GREENVILLE, Maine — Greenville’s new fire chief is special. Not because he’s in a family that has served the town in emergency services for multiple generations. Nor because he’s 24 years old.
It’s because Sawyer Murray is the first full-time fire chief for any town in Piscataquis County.
“It’s definitely a feeling of accomplishment,” he said. “At the same time, there’s always in the back of my mind that I’m young. I still have a lot to learn. I want to continue my education.”
Like in a lot of small, rural Maine towns, Murray will still perform multiple municipal roles, including reserve officer for the Greenville Police Department and public safety officer.
Murray first got involved at the fire station as a junior firefighter. At 18 years old, he had completed all the required training to become a regular firefighter, meaning he was certified by the state to wear an air pack and respond to crashes and emergencies, he said.
He joined the department in 2011 and has worked his way up the ranks, most recently serving as captain. He’s taking over as Matt St. Laurent, who was the part-time fire chief for about nine years, is retiring and the town is seeing an uptick in emergency calls.
All fire departments in Piscatquis County are volunteer departments, said Jaeme Duggan, Piscataquis County Emergency Management Agency director. Many fire chiefs get paid a small salary considering the amount of responsibility and time they put into their jobs.
“Most of the towns simply can’t afford a full-time position because of all that [it] entails,” she said, such as benefits and workers’ compensation.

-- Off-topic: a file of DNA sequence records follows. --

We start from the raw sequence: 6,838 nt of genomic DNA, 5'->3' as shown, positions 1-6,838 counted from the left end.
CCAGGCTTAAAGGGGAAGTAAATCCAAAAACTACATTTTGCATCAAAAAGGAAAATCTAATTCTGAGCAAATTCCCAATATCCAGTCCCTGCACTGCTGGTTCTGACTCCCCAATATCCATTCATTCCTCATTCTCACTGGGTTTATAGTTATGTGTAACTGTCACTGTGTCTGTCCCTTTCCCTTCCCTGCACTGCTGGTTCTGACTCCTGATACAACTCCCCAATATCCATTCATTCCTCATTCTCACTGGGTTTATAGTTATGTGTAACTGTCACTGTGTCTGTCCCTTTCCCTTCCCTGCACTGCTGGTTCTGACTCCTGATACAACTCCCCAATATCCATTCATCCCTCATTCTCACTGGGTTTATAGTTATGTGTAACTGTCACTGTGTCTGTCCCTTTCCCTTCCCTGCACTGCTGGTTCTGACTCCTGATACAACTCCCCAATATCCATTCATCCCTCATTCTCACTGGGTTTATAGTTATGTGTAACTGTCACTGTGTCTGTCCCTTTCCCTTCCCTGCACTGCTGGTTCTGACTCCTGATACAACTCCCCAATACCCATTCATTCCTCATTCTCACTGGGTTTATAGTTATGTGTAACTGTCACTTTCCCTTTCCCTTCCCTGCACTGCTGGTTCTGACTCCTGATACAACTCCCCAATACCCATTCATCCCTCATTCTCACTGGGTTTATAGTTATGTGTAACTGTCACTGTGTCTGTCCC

Dover-Foxcroft comes closest to Greenville’s full-time chief position because the fire department has two per diem firefighters and first responders who work Monday through Friday, she said.
As he prepared to retire from his role, St. Laurent knew someone needed to oversee the fire department full-time because meeting the Maine Department of Labor’s standards requires a lot of paperwork and planning, he said.
With a volunteer department — there are 20 members and two junior firefighters — it’s sometimes difficult to find people available to respond to calls in the daytime. Businesses in town are usually reasonable about letting their employees step away if there’s a serious emergency, but it’s tougher when the situation isn’t as severe, such as an alarm activation.
“Murray] can get to the scene and assess the situation and decide if we need the manpower or if he’s good by himself,” St. Laurent said.
The Greenville area has seen an increase in new residents in recent years and throughout the COVID-19 pandemic, which has resulted in more emergency calls, St. Laurent said. Since 2018, calls have increased more than 50 percent, he said.
As the new chief, Murray will need to earn his emergency medical technician license within a year. He’s also thinking about pursuing a degree in fire science or something similar, but he hasn’t decided, he said.
Murray wants to explore staffing and finding better ways for firefighters to respond, while still allowing them to work their regular jobs. He serves on a committee that is exploring a public safety building for the town’s fire and police departments.
During a meeting on Wednesday, the Greenville Select Board honored St. Laurent for his years of commitment to the fire department. Murray earned his new badge, which his mother, Ann, and young niece, Oakley, pinned to his blazer.
His father — who is chairman of the select board — attended, along with his grandmothers and siblings. Murray’s fiancee, Amy Carrier, and one of his sisters, Whitney Peat, tuned in via Zoom.
Murray’s twin brother, Sam; older brother, Tony; and younger sister, Tiegan, work alongside him at the fire station. His mother was an emergency medical technician, and his father was the first paramedic in Greenville. Murray’s grandfather started the ambulance service at Northern Light C.A. Dean Hospital in Greenville, he said.
“He’s got an air about him,” St. Laurent said. “People will listen to him. He’s dedicated. He’s always looking to learn. And if he doesn’t know, he asks.”